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5 VDC from the Heavens

       When I got the Nexus 5, one of the features I was most excited about was the Qi wireless charging built in. All I had to do was get a little charging pad, toss the phone on top of it, and I was suddenly in the future. No more wires to plug in, the energy was transfered into the phone via Tesla-esque moonbeams.

Of course, it wasn't long until I started to loath my other devices for still requiring lewd USB penetration to charge themselves. Why couldn't they evolve past such carnal desires? Had they no shame?

Like a missionary, I decided to start converting the wayward devices in my life and put them on the righteous path towards the miracle and glory of wireless charging. The first to go was my Nook Simple Touch.

Qi Receiver

       The first step was to find a Qi receiving module that I could fit into the Nook. As it turns out, this was pretty easy, as there is a rather large market for retrofitting Qi charging into existing smartphones. They come in the form of very thin modules which get shoehorned into the back of the phone where the battery goes. All I needed to do was find one cheap and small enough.

I looked at the ones available on eBay, and on what was essentially a whim, I decided to get a Qi receiver intended for a Samsung S3. I figured the S3 was a (relatively) small phone, and as such, the receiver wouldn't be too large.

Qi Receiver

As it turns out, the Samsung S3 Qi receiver was a perfect fit for the area behind the Nook's battery. It's almost like the thing was made to nestle in there. A few drops of glue tacked the receiver down, and a couple snips at the plastic around the battery tray gave me a spot to route the receiver's wires out.

Wiring

       There are Qi receivers out there that have a USB male end on them, and you can plug them directly into whatever it is you want to charge. But I thought that was just too hokey, I wanted to wire the Qi receiver directly into the Nook's USB port on the inside.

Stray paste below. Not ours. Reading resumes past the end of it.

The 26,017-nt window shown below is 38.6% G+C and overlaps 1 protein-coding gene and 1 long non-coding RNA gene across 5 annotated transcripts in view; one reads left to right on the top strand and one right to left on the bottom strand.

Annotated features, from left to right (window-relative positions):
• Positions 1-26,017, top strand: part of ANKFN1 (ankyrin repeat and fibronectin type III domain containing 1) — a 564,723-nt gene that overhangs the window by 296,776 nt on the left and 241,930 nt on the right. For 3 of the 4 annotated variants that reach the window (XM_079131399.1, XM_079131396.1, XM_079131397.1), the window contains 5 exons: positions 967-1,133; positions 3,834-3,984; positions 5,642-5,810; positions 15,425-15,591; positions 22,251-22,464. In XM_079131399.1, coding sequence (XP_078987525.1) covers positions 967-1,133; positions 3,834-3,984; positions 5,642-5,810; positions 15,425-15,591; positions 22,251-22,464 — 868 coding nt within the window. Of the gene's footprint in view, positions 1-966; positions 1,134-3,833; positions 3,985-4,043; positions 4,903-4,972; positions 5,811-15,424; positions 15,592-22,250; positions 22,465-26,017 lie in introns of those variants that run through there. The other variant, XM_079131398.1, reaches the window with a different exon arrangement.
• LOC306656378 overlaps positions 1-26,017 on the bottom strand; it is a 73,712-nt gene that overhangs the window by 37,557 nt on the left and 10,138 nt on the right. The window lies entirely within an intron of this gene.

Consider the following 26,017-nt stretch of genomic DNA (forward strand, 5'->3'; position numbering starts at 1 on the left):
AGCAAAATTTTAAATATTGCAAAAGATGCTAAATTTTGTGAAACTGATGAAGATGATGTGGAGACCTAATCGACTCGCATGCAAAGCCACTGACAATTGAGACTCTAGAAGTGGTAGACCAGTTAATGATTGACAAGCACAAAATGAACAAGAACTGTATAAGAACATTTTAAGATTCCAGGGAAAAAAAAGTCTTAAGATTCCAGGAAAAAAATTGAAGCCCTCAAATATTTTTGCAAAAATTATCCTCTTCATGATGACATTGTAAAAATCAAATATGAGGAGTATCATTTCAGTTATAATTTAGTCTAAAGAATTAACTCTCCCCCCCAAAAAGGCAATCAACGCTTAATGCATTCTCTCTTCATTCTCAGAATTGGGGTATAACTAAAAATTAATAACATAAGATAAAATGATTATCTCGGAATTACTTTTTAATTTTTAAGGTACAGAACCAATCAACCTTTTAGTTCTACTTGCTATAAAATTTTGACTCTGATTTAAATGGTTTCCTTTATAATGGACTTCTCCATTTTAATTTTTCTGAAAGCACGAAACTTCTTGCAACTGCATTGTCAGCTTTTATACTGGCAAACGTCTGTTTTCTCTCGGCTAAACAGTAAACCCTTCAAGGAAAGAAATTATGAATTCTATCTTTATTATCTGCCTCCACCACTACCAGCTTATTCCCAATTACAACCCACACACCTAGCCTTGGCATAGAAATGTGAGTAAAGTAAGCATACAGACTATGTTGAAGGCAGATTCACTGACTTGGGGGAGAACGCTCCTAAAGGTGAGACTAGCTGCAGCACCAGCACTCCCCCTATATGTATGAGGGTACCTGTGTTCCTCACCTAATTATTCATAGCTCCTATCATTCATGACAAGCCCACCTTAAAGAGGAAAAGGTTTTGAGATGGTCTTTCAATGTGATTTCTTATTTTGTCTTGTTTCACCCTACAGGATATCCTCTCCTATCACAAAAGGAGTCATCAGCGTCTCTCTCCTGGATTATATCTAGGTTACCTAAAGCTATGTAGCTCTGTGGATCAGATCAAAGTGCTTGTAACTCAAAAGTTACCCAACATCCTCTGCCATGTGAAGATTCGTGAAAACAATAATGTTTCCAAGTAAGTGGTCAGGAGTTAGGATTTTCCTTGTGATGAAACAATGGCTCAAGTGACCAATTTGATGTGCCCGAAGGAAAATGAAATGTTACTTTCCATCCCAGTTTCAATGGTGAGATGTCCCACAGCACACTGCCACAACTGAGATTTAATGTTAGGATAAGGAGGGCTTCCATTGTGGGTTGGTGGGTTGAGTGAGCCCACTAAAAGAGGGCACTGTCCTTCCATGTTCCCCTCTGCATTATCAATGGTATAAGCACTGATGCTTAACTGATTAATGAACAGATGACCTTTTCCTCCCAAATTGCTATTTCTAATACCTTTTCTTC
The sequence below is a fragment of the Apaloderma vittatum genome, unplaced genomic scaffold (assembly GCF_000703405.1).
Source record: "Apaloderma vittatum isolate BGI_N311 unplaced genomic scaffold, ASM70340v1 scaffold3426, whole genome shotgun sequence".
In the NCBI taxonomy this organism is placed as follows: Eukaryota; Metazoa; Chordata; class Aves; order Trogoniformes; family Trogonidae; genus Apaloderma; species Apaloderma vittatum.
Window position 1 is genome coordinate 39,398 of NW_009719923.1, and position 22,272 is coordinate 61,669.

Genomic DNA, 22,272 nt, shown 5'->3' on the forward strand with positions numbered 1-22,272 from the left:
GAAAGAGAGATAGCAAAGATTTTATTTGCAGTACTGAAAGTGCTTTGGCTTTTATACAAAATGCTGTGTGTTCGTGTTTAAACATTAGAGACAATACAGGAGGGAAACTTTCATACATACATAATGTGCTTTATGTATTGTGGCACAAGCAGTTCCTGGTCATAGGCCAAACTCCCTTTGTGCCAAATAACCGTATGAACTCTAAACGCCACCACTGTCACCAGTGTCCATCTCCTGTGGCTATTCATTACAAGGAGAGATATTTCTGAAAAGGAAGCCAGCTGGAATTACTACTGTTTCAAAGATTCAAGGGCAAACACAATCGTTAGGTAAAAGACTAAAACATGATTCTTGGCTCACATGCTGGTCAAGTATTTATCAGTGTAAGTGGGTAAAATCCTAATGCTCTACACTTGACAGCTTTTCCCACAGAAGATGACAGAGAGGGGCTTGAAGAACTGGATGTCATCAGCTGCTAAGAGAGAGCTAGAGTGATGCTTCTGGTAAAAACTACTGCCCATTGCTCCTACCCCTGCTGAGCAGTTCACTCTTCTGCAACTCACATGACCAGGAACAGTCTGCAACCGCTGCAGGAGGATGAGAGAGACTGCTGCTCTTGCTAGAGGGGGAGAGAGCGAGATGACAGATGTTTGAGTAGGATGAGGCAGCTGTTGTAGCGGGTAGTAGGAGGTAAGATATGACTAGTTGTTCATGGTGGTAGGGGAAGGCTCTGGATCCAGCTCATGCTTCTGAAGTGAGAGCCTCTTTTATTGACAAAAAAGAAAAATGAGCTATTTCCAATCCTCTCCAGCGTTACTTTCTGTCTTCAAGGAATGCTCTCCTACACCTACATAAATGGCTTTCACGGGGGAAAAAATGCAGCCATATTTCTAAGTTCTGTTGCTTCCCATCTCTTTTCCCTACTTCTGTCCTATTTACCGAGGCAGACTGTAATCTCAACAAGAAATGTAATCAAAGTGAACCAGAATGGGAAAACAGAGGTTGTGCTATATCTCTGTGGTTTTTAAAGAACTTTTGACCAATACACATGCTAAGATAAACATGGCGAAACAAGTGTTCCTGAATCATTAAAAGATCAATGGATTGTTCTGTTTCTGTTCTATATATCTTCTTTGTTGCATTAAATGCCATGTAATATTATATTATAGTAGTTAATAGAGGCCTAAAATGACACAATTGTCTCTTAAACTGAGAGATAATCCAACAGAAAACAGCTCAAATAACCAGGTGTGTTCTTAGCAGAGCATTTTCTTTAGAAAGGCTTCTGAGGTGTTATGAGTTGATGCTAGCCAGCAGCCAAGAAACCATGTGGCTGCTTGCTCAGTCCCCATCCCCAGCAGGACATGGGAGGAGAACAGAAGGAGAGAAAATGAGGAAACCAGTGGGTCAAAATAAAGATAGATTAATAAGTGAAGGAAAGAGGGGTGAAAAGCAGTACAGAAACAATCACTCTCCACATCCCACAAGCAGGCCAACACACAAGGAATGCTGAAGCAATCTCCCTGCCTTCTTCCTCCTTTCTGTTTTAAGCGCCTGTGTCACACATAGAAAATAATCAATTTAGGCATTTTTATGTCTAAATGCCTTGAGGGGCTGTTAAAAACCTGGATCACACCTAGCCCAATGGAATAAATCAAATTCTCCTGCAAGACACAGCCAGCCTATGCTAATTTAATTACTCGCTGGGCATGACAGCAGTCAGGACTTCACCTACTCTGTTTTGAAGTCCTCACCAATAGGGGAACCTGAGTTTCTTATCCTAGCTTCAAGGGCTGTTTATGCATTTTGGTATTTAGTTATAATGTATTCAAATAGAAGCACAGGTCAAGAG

Taking out the Nook's mainboard and flipping it over gets you access to the USB port's pins, and from there it's just a matter of some thin wires and steady hands. I used some wire from a 40-pin IDE cable, which is actually a little thicker than I'd like, but I couldn't find an 80-pin IDE cable in any of my parts boxes.

USB port

It took me a few tries to solder the positive lead on without bridging the pins, and for the sake of simplicity I soldered the negative side right to the USB port's outer shielding.

End Result

       After closing the Nook back up, I was happy to see it readily start charging when I dropped it on my Qi charging pad. I left it on there for an hour or so and saw that the battery percentage went up by about 20%, so that's a good enough test for me. I only charge the Nook every month or so anyway, so even if it was a slow charge, it would hardly matter.

For the record, the USB port still does work as expected if you connect a standard charger or plug it into the computer. I was originally worried I'd need to add a diode between the USB port and the Qi receiver, but I'm guessing it must already have some kind of blocking circuitry built in, as the receiver being attached to the USB port full time doesn't seem to have any negative effect on operation.